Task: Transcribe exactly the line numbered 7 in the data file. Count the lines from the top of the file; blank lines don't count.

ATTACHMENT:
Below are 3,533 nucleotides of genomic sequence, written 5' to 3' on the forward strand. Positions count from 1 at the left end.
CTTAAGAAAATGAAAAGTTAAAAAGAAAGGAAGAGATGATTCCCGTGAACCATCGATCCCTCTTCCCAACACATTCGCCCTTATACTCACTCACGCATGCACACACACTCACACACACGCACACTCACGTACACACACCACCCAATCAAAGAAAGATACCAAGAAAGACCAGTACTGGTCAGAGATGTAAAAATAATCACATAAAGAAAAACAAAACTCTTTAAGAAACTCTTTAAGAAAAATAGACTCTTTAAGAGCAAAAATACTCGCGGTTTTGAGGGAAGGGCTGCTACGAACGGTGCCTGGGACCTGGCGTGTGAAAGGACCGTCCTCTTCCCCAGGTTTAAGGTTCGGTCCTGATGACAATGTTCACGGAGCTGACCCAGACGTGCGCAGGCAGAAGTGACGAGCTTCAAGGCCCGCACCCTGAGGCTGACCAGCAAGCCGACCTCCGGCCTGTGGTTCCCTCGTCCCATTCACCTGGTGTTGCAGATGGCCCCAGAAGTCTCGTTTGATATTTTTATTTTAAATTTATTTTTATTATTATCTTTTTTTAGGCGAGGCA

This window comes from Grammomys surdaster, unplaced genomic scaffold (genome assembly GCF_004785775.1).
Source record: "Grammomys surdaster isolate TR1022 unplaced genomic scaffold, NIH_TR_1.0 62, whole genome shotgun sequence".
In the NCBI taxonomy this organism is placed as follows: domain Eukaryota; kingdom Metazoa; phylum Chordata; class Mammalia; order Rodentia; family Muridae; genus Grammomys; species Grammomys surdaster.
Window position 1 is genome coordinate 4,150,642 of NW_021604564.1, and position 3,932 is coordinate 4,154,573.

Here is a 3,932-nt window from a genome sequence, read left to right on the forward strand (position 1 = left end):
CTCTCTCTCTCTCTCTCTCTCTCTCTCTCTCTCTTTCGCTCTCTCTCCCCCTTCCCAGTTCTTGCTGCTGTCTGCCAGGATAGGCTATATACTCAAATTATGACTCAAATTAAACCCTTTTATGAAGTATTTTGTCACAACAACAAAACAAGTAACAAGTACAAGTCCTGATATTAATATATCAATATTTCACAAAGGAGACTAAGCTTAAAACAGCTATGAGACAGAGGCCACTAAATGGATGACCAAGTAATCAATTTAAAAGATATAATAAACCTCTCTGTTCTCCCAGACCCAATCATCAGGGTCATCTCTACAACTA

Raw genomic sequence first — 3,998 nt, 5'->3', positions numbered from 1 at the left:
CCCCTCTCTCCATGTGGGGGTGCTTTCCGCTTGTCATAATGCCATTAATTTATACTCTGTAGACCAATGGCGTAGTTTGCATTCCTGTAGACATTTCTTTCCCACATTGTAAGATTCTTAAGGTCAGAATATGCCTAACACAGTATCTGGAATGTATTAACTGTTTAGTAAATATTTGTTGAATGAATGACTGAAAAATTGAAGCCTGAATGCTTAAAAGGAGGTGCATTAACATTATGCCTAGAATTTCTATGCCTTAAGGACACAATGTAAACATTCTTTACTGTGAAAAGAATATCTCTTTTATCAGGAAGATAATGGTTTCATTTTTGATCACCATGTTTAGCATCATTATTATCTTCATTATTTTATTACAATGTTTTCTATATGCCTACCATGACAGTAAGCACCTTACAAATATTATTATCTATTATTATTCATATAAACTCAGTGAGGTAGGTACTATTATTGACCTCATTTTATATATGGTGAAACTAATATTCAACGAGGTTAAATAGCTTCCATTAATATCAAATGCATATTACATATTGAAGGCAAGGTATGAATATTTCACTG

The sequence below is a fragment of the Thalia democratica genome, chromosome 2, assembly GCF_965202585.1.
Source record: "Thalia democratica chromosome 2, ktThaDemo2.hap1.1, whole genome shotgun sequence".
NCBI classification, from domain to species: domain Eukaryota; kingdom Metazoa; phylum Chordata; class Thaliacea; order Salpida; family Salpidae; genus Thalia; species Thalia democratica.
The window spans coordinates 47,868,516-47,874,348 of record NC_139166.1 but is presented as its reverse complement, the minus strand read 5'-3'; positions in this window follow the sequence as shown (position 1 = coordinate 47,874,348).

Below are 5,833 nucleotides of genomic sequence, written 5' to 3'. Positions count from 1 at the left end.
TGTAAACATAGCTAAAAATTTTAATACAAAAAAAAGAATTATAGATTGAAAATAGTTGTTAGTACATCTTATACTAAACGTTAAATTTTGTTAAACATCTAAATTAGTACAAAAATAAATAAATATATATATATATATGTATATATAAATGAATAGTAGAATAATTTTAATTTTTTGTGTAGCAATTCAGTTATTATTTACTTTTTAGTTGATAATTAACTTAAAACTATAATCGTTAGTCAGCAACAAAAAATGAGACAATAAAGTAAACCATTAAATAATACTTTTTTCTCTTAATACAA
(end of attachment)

Here is a 3,932-nt window from a genome sequence, read left to right on the forward strand (position 1 = left end):